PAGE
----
Read more about the Stanford study.
Posted in Emissions, Ethanol, Ethanol Research, Flex Fuel E85, News Links, Technology
Tagged alternative fuel, domestic fuel, E85, ethanol, ethanol from carbon monoxide, Flex Fuel, Green Business, low-carbon fuel, Stanford study
The word “diesel” usually brings to mind a big, loud, rumbly truck and probably not a very fast truck. The Trident Inceni turns this idea on its head. This sports car is smokin’—and no I don’t mean the exhaust. There’s no hint of clunky, puttering truck in this vehicle. Here’s the low down from Auto Blog:
Billed as “the world’s fastest and most fuel efficient diesel sports car,” the Trident Inceni is styled in the grandest of British tradition. But it’s what’s under that classical sheetmetal that makes it stand out. Where you’d expect to find a gasoline-burning engine, the Trident Inceni packs a 6.6-liter turbodiesel V8 good for an entirely respectable 395 horsepower and a time-bending 700 pound-feet of torque. Mated to a six-speed automatic transmission (there aren’t a lot of gearboxes out there, after all, that could handle that much twist), the Inceni is said to be good for a 3.7-second 0-60 time and a top speed in excess of 190 miles per hour. All that with a range of 2,000 miles and the ability to run on mineral or bio-diesel.
Did you catch that last part there? The ability to run on BIODIESEL. Now that’s my kind of sports car. Maybe you don’t have a cool $160k to drop on the biodiesel car of your dreams. Luckily, there are a few more accessible options on the market. For example, check out our post on the VW Golf Sportwagen.
Posted in Biodiesel, Green Business, News Links, Vehicles
Tagged alternative fuel, B20, Biodiesel, biodiesel driver, biofuel, diesel, diesel sport car, domestic fuel, Green Business, low-carbon fuel, trident iceni, Volkswagen TDI
In honor of Earth Day, we want to say a big THANK YOU to all of our customers who choose renewable fuel—even when it’s not Earth Day. Together, Propel customers have a significant and positive impact on our planet, reducing both harmful emissions and petroleum use. Just check out our Community CleanDrive Report:
Interested to see your own impact? Any Propel customer can have a personalized CleanDrive report that shows the positive benefits of choosing renewable fuel. Simply register at propelfuels.com/CleanDrive and start racking up your numbers every time you fill. Plus, each time you track a fill you’ll be entered to win monthly prizes like free fuel and exclusive Propel gear.
What better day to start seeing your positive impact than Earth Day? Sign up now.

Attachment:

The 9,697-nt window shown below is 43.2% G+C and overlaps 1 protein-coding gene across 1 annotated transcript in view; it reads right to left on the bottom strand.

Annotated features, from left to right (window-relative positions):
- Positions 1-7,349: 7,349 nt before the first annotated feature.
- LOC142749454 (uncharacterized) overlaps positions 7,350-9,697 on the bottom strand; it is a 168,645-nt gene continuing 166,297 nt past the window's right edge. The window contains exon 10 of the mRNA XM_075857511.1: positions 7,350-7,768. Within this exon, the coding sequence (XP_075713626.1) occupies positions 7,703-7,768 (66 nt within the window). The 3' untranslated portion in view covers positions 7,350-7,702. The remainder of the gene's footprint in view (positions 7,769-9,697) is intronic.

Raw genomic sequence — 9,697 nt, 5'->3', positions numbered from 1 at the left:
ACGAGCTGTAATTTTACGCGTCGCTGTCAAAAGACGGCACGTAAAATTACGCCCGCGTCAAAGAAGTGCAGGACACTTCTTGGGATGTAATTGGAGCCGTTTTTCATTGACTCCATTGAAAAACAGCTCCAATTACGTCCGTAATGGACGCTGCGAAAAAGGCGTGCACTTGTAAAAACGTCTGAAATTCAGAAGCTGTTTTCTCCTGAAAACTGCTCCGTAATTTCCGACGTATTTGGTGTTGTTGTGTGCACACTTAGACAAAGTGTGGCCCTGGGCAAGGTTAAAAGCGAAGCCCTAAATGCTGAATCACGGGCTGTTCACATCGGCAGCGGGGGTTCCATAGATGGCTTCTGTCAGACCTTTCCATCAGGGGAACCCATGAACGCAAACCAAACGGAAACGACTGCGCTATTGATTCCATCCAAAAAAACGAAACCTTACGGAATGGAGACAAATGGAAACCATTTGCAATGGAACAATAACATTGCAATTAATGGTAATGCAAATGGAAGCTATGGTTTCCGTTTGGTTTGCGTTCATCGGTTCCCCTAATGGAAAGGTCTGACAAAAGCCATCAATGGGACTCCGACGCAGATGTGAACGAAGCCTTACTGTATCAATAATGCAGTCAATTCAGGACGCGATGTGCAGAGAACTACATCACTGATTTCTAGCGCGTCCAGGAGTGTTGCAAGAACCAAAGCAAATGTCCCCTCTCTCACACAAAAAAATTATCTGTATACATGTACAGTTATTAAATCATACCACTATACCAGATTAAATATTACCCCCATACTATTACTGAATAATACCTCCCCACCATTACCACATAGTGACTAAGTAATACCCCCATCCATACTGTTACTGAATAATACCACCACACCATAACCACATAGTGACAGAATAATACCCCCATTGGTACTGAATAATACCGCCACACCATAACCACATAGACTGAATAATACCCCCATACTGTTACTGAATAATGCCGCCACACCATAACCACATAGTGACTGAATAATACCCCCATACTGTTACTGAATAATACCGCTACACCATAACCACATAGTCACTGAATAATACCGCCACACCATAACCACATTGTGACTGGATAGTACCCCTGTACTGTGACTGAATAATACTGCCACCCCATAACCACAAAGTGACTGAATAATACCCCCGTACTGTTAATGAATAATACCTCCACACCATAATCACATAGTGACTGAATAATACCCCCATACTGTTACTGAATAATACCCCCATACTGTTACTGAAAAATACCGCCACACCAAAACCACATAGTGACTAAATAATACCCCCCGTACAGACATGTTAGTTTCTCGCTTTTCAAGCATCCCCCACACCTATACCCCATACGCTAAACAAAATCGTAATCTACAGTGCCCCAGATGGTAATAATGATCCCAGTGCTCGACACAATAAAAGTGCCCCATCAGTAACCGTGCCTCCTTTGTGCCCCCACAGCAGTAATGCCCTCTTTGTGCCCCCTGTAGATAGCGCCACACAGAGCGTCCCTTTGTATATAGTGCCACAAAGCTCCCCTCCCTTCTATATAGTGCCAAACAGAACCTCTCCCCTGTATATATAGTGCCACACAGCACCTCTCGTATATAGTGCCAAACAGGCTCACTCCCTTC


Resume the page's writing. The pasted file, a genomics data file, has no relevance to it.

Posted in Biodiesel, blog, Climate Change, Emissions, Ethanol, Flex Fuel E85, Green House Gases (GHG), Nox, Particulates, Personal Carbon Credits, Propel Biofuels, Propel Customers
Tagged alternative fuel, Biodiesel, biodiesel driver, biofuel, carbon emissions, CleanDrive, diesel, domestic fuel, E85, E85 driver, earth day 2014, ethanol, propel, Propel Fuels, renewable fuel
The only egg I want to find in my Easter basket is a Koenigsegg supercar—specifically, the CCXR or the new One:1. Not to be picky, but both of these ultra-performance vehicles run on E85 or E100. And what’s a sports car without a high-octane fuel?
Koenigsegg, the Swedish manufacturer of these high-performance sports cars, proudly touts its development of “green technology.” The CCXR was the first Hypercar in the world designed and calibrated to run on high ethanol blends (E85 or E100), as well as regular petroleum gasoline.
The One:1 is following in the CCXR green tracks by also running on E85.
If you’re wondering about the name, here is what Koenigsegg has to say:
The hp to kg curb weight ratio is an astonishing 1:1. This is the “dream” equation previously thought impossible. On top of this the One:1 is the first homologated production car in the world with one Megawatt of power, thereby making it the world´s first series produced Megacar.
I might not fully appreciate the engineering ramifications of this ratio, but I am throughly impressed regardless. Learn more about the CCXR and the One:1 at the Koenigsegg website.
Looking for a more sensible vehicle that can still run the same high-performance, high-octane fuel as these supercars? Check out our list of E85 vehicles.
Posted in Emissions, Ethanol, Ethanol Racing, Flex Fuel, Flex Fuel E85, Green Business, Technology, Vehicles
Tagged alternative fuel, CCXR, domestic fuel, E85, E85 driver, ethanol, FFV, Flex Fuel, koenigsegg, megacar, one:1, race fuel, renewable fuel, supercar